You may have noticed none of my recipes contain any added refined fats or oils, such as coconut oil or even the 'heart-healthy' olive oil. (You can read more about my grievances with coconut oil in a previous post here).
After attending last year's International Plant-Based Healthcare conference in California, my personal and professional focus has shifted away from 'vegan' diets to whole food, plant-based (WFPB) diets, which are based on minimally-processed foods such as fruits, vegetables, grains, nuts and seeds and legumes (including soy products such as tofu and tempeh). Although I still align with the vegan philosophy and don't use any animal products in my diet or lifestyle, I encourage my vegan clients to adopt this style of eating for the well-documented health benefits. You can read a little more about this on my WFPB page by clicking here.
The reasons I don't use or recommend oils are simple:
1. Oils aren't whole foods
As an example: olives are whole foods, olive oil is not. Olive oil is similar to fruit juice - it is stripped of the beneficial food components such as dietary fibre and water which would ordinarily make it hard to consume very much of. In the same way that it’s easy to drink a large glass of orange juice made from 5 oranges (but very difficult to eat 5 whole oranges!), processed oils are very easy to consume a lot of, compared with their whole food counterparts. Most refined vegetable oils are also chemically extracted, bleached and deodourised. Ew!
2. Oils add hundreds of calories/kilojoules/energy to meals
All oils are highly processed and are the most energy-dense foods on the planet at 3,390kJ/811cals per 100mL, or 678kJ/162cals per 20mL tablespoon. Once of the simplest ways to lose weight without even trying is to eliminate added oils from meals and be vigilant about avoiding oils added to packaged foods (see Recommendation #8 below).
3. Unsaturated plant-derived oils are prone to oxidation
When packaged in clear plastic or glass bottles, the unsaturated fatty acids in the oil are prone to oxidation by light and heat, and exposure to oxygen in the air once opened. Although some oils do naturally contain antioxidant compounds, many oils have synthetic antioxidants added to them to slow the process. Consider any high fat fruit, nut or seed in nature - the oils are protected by the plant from light and heat by thick, dark skins (as per avocados) or hard shells or husks (as per nuts and seeds such as walnuts and coconuts) to protect the unstable fats they contain.
4. Oils aren’t a requirement of a healthy diet
According to the Australian Dietary Guidelines, fats and oils aren’t included as a ‘Core Food Group’, but rather are listed as a ‘discretionary’ food. With a little dietary planning, the essential fatty acids omega-3 and omega-6 can easily be obtained in the recommended amounts from a whole food, plant-based diet.
But what about olive oil in the Mediterranean diet?
The health-promoting aspects of the Mediterranean diet actually appear to be the high consumption of fruits, vegetables, legumes, nuts and seeds rather than from the olive oil, which is summed up nicely by Dr. Michael Greger, the plant-based Physician behind NutritionFacts.org here.
Using olive oil in place of saturated fats has well-studied health benefits, such as reducing bad (LDL) cholesterol and increasing good (HDL) cholesterol, and extra virgin olive oil does contain antioxidants, but my advice on oils is similar to that of red wine: if you’re going to drink, it’s a better choice than other types of alcohol (or oils in this analogy), but I would never encourage someone to start drinking red wine (or adding oil to your food) just to get the benefits of the antioxidants. You can easily obtain an array of powerful antioxidants from fresh fruits, vegetables, legumes, nuts, seeds and grains.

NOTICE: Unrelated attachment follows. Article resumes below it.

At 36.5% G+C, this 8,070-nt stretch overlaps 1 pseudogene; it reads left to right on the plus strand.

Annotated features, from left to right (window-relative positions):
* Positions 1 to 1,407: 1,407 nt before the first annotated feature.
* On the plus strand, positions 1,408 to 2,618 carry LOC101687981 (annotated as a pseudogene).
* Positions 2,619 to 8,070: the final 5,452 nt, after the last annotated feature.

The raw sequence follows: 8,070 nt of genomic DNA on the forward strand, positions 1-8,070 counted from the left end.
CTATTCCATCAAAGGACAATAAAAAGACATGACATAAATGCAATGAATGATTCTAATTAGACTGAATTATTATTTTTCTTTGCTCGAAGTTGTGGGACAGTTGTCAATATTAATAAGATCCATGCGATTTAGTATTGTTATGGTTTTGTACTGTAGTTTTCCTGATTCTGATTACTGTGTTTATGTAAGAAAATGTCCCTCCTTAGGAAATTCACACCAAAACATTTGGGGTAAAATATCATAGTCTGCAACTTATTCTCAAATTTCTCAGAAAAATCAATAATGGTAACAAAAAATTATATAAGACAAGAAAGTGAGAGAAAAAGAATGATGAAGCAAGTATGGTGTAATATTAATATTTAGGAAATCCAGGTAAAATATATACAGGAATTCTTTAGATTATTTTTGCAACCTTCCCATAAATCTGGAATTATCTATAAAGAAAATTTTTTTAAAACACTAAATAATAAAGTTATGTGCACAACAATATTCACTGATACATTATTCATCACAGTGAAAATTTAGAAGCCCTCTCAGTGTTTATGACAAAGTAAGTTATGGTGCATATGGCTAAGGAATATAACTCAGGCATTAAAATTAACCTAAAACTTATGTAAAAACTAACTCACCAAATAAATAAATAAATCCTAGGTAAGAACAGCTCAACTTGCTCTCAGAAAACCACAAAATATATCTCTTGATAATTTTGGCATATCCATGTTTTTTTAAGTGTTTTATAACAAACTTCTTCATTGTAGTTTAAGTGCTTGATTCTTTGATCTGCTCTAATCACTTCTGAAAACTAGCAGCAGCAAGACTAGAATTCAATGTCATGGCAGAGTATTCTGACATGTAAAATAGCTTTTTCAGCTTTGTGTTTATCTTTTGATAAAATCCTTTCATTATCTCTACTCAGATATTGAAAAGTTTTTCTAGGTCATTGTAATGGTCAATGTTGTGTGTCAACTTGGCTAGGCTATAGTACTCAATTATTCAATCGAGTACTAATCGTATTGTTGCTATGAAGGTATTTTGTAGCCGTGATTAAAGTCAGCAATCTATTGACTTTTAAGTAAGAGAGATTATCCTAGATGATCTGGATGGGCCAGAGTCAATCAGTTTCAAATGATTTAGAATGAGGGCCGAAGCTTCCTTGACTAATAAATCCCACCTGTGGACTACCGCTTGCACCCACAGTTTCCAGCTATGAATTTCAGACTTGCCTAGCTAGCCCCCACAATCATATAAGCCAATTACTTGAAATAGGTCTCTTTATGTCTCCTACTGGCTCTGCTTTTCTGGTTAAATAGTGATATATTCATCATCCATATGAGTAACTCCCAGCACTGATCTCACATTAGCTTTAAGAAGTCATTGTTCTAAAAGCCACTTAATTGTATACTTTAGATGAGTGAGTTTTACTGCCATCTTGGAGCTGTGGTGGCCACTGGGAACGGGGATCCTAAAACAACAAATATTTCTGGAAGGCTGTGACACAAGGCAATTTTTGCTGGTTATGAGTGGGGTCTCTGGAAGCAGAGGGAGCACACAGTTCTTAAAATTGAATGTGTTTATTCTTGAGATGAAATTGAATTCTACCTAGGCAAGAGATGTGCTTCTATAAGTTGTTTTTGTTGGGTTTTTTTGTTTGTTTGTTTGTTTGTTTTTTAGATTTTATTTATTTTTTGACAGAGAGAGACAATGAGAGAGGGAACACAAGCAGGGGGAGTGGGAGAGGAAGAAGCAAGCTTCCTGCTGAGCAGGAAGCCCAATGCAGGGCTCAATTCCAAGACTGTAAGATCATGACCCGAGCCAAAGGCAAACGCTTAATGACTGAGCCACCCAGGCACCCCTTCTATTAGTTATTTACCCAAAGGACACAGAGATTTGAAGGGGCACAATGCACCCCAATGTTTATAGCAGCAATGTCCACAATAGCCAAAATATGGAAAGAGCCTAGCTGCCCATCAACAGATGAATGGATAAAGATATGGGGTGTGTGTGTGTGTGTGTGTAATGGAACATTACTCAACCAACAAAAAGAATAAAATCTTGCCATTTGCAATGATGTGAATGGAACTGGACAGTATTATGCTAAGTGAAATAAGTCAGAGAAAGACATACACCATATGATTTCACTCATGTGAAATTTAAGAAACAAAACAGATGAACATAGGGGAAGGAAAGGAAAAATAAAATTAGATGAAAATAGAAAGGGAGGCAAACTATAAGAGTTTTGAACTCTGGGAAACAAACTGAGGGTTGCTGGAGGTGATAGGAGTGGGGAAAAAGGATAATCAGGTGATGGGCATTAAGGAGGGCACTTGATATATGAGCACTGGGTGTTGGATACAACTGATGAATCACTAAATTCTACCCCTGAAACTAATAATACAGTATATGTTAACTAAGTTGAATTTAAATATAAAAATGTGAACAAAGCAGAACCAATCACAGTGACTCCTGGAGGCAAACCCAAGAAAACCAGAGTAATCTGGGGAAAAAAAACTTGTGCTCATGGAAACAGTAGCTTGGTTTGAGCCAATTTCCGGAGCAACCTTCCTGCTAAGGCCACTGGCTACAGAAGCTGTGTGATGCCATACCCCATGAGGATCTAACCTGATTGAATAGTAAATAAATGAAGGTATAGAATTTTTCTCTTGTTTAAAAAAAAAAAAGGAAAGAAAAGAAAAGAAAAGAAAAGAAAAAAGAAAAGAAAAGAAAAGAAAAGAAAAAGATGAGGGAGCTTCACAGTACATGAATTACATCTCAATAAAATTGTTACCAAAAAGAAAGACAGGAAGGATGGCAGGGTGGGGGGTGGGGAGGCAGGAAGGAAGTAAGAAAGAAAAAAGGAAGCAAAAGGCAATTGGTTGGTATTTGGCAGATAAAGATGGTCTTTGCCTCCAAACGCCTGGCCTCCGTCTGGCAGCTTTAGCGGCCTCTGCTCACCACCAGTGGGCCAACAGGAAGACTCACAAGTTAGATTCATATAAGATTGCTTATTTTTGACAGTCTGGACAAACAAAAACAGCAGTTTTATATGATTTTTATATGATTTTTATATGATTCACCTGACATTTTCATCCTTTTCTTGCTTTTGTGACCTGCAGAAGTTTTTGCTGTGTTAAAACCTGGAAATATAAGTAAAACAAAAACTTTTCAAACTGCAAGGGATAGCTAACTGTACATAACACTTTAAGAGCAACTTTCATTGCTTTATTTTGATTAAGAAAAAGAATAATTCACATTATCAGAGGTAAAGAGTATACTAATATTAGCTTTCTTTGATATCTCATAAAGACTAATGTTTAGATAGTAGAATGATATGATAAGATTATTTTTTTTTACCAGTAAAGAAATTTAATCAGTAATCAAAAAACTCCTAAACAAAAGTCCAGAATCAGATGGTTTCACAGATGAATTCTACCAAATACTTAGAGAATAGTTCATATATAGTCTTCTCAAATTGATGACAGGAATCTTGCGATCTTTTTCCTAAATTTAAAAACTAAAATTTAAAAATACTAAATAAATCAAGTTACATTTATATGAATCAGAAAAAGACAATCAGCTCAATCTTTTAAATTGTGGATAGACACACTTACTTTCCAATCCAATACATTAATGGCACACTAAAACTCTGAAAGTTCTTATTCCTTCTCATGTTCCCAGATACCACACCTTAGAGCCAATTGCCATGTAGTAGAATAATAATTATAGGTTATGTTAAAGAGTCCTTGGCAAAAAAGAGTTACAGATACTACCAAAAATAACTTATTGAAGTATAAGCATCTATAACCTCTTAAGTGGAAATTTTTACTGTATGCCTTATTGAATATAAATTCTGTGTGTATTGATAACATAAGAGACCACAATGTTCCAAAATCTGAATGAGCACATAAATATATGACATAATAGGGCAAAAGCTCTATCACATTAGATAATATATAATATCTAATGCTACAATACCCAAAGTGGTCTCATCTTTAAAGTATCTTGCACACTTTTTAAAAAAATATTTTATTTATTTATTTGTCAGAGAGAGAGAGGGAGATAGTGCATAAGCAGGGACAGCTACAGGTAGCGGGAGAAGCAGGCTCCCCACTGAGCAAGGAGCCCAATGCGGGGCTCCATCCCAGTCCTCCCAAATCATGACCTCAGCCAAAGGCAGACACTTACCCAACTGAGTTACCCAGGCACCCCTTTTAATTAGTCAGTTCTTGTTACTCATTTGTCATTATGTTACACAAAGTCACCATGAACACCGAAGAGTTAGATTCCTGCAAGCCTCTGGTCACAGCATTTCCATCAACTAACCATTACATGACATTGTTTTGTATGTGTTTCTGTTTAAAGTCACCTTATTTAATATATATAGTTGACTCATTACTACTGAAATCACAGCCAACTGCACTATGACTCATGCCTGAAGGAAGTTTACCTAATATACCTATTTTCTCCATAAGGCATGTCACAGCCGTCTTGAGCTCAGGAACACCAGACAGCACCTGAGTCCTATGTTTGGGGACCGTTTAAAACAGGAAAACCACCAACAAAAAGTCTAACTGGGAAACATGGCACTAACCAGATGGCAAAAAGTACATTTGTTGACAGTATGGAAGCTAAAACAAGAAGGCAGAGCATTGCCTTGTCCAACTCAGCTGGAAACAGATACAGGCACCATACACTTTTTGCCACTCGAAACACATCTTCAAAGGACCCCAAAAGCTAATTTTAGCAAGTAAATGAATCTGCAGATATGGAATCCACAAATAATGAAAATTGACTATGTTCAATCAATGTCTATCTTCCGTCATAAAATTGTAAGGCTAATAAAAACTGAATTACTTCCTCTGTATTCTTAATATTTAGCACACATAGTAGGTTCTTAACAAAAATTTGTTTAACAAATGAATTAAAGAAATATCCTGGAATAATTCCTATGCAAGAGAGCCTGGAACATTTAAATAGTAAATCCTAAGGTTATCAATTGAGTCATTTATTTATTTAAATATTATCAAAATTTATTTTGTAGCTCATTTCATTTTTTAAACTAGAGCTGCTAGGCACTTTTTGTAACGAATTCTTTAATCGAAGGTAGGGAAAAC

If you're still not convinced and still wish to have oil in your diet: I would advise using high quality, mechanically (not chemically) extracted, cold-pressed oils such as Extra Virgin Olive Oil. Make sure it's grown and produced in Australia (to ensure it is fresh and hasn't travelled far), store it in dark cupboard (away from sunlight and heat), and use within a few months of opening to minimise exposure to oxygen.
My oil-free diet recommendations:
- Get your omega-3s from whole food sources such as ground flaxseed, chia and walnuts and consider an algal DHA supplement (such as this one) to optimise your omega-3 status
- Consume whole food sources of fats such as avocados, nuts and seeds (and their butters/pastes) and coconut milk in moderation, particularly if you're trying to lose weight
- To replace butter/spread/oil on bread or toast: use tahini (which goes fantastically with Vegemite), nut butter (e.g. almond butter) or a spread of soft avocado
- Use avocado or silken tofu as a creamy base for pesto or salad dressings (just blitz in a food processor or blender)
- Sauté food using water or vegetable stock instead of oil
- Coat baked potatoes wedges in a thin paste of brown rice flour and water (and a pinch of turmeric) for a crispy coating (I’ll post a more detailed recipe for these crispy potatoes soon)
- You can use mashed banana or silken tofu to replace oil in certain baked goods
- Read labels on packaged foods to minimise or eliminate oils from sneaking into your diet. Aside from all the obvious processed foods containing oils (such as potato crisps), foods that often include adding oils include UHT soy milk and other plant-based milks, curry pastes, stir-fry sauces, muesli bars, mueslis, ‘air-popped’ popcorn, marinated tofu/tempeh, peanut butter, breads and wraps and whole grain crackers. Start reading those labels!